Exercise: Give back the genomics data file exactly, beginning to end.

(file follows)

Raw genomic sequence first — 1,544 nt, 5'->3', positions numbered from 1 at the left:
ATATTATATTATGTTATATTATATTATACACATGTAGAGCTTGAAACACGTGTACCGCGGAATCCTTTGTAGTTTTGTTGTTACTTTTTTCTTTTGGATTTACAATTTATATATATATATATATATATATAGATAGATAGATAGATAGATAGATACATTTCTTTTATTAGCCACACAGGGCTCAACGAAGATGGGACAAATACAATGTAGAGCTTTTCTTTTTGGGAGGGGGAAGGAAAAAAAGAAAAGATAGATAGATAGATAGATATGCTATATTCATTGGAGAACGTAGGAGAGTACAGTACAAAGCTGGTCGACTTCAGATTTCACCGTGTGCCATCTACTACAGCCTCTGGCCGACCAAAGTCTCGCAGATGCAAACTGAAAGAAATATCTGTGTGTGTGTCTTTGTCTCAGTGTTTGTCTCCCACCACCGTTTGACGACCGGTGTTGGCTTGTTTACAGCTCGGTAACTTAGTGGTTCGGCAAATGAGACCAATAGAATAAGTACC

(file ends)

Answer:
Raw genomic sequence first — 1,544 nt, 5'->3', positions numbered from 1 at the left:
ATATTATATTATGTTATATTATATTATACACATGTAGAGCTTGAAACACGTGTACCGCGGAATCCTTTGTAGTTTTGTTGTTACTTTTTTCTTTTGGATTTACAATTTATATATATATATATATATATATAGATAGATAGATAGATAGATAGATACATTTCTTTTATTAGCCACACAGGGCTCAACGAAGATGGGACAAATACAATGTAGAGCTTTTCTTTTTGGGAGGGGGAAGGAAAAAAAGAAAAGATAGATAGATAGATAGATATGCTATATTCATTGGAGAACGTAGGAGAGTACAGTACAAAGCTGGTCGACTTCAGATTTCACCGTGTGCCATCTACTACAGCCTCTGGCCGACCAAAGTCTCGCAGATGCAAACTGAAAGAAATATCTGTGTGTGTGTCTTTGTCTCAGTGTTTGTCTCCCACCACCGTTTGACGACCGGTGTTGGCTTGTTTACAGCTCGGTAACTTAGTGGTTCGGCAAATGAGACCAATAGAATAAGTACC